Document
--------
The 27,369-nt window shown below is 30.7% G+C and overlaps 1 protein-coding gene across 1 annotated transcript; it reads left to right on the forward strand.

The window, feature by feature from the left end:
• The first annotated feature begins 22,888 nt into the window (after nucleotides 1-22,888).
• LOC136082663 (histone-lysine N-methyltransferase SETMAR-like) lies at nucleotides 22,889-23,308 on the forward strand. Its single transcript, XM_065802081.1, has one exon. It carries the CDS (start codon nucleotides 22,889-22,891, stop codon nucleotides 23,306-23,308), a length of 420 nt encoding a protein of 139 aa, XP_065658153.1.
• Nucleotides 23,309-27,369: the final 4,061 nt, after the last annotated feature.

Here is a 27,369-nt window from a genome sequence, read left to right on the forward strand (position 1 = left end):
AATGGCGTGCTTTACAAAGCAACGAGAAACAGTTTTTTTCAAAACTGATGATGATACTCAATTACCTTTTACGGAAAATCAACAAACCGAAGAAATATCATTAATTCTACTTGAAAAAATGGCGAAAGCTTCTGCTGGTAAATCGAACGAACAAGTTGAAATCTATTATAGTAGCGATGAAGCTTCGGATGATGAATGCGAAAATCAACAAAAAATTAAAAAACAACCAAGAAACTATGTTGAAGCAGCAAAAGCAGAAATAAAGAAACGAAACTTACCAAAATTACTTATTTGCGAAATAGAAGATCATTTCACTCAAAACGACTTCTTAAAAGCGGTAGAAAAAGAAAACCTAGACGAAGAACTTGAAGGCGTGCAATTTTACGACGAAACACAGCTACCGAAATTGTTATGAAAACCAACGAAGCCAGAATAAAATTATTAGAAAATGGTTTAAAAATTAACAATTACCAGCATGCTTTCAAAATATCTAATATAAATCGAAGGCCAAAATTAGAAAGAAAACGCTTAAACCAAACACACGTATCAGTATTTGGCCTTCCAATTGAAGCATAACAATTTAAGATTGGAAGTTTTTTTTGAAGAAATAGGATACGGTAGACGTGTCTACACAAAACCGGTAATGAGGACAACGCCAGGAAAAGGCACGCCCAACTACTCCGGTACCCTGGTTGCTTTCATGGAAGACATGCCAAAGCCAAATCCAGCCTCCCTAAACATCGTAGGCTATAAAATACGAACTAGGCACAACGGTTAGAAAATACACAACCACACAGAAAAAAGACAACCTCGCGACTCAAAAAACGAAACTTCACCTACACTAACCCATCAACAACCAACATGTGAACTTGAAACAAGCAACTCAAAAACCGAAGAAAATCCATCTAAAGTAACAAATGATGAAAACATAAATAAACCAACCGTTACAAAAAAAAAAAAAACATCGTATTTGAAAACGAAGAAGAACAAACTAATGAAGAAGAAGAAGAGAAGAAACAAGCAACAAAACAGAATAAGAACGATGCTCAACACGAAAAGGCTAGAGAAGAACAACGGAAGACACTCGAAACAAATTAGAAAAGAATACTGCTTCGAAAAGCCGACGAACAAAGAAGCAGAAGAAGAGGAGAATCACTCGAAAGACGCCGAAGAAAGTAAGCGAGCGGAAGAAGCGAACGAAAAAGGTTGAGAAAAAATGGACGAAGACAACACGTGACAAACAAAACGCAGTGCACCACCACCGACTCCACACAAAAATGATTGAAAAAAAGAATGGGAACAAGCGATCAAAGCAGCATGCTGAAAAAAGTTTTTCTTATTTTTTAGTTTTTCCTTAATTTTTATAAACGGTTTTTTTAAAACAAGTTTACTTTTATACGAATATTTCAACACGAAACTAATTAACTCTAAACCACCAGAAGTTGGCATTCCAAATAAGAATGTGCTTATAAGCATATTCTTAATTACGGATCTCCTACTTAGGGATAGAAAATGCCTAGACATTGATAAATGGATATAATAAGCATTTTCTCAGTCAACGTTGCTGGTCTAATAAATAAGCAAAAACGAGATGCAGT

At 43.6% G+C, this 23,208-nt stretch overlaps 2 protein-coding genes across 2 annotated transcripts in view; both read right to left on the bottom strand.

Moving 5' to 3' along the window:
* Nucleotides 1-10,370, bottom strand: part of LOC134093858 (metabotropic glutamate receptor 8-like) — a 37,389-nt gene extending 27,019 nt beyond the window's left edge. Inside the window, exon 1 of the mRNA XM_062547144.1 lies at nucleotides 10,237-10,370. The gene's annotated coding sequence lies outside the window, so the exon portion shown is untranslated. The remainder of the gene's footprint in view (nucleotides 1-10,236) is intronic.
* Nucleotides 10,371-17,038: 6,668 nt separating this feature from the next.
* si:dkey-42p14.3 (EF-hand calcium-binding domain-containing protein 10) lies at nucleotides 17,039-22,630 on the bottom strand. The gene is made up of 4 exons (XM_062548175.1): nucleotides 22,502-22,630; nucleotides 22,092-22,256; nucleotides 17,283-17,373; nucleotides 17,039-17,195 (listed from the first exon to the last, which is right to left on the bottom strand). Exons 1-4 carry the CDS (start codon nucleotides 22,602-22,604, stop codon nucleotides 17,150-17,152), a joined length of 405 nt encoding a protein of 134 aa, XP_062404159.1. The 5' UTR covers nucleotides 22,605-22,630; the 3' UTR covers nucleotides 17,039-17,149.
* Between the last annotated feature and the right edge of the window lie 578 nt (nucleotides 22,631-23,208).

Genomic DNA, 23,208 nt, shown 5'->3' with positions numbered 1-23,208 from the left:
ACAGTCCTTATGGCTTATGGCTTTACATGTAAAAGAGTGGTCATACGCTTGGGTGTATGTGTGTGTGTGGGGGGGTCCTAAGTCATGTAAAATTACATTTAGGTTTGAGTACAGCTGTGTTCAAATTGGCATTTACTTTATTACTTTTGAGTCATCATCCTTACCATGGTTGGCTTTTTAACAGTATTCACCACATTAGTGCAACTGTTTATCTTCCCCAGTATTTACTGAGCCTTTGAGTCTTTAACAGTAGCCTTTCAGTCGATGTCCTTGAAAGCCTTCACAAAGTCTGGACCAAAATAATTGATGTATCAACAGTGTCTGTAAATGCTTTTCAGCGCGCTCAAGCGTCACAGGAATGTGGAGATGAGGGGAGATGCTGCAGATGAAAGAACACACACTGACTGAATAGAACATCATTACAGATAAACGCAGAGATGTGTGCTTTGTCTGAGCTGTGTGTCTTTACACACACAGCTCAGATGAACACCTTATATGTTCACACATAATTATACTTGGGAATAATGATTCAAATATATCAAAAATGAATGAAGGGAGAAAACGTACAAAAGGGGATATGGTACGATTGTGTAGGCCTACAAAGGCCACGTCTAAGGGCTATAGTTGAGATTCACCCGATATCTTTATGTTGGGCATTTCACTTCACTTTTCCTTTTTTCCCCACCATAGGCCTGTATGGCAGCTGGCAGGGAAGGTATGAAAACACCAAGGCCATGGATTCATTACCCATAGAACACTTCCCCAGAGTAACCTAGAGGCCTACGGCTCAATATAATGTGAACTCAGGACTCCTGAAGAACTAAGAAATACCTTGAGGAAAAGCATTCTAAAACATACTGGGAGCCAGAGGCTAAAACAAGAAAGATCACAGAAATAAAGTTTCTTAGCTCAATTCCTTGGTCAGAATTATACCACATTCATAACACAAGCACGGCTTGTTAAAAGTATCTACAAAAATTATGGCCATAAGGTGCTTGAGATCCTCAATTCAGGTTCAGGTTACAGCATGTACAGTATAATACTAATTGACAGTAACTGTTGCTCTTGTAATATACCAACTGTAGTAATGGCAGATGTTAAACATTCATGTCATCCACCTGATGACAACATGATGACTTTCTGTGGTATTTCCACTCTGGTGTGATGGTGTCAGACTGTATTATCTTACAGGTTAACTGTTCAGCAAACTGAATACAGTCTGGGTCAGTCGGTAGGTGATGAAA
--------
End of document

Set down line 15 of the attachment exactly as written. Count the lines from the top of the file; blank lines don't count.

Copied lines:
ACAGTCCTTATGGCTTATGGCTTTACATGTAAAAGAGTGGTCATACGCTTGGGTGTATGTGTGTGTGTGGGGGGGTCCTAAGTCATGTAAAATTACATTTAGGTTTGAGTACAGCTGTGTTCAAATTGGCATTTACTTTATTACTTTTGAGTCATCATCCTTACCATGGTTGGCTTTTTAACAGTATTCACCACATTAGTGCAACTGTTTATCTTCCCCAGTATTTACTGAGCCTTTGAGTCTTTAACAGTAGCCTTTCAGTCGATGTCCTTGAAAGCCTTCACAAAGTCTGGACCAAAATAATTGATGTATCAACAGTGTCTGTAAATGCTTTTCAGCGCGCTCAAGCGTCACAGGAATGTGGAGATGAGGGGAGATGCTGCAGATGAAAGAACACACACTGACTGAATAGAACATCATTACAGATAAACGCAGAGATGTGTGCTTTGTCTGAGCTGTGTGTCTTTACACACACAGCTCAGATGAACACCTTATATGTTCACACATAATTATACTTGGGAATAATGATTCAAATATATCAAAAATGAATGAAGGGAGAAAACGTACAAAAGGGGATATGGTACGATTGTGTAGGCCTACAAAGGCCACGTCTAAGGGCTATAGTTGAGATTCACCCGATATCTTTATGTTGGGCATTTCACTTCACTTTTCCTTTTTTCCCCACCATAGGCCTGTATGGCAGCTGGCAGGGAAGGTATGAAAACACCAAGGCCATGGATTCATTACCCATAGAACACTTCCCCAGAGTAACCTAGAGGCCTACGGCTCAATATAATGTGAACTCAGGACTCCTGAAGAACTAAGAAATACCTTGAGGAAAAGCATTCTAAAACATACTGGGAGCCAGAGGCTAAAACAAGAAAGATCACAGAAATAAAGTTTCTTAGCTCAATTCCTTGGTCAGAATTATACCACATTCATAACACAAGCACGGCTTGTTAAAAGTATCTACAAAAATTATGGCCATAAGGTGCTTGAGATCCTCAATTCAGGTTCAGGTTACAGCATGTACAGTATAATACTAATTGACAGTAACTGTTGCTCTTGTAATATACCAACTGTAGTAATGGCAGATGTTAAACATTCATGTCATCCACCTGATGACAACATGATGACTTTCTGTGGTATTTCCACTCTGGTGTGATGGTGTCAGACTGTATTATCTTACAGGTTAACTGTTCAGCAAACTGAATACAGTCTGGGTCAGTCGGTAGGTGATGAAA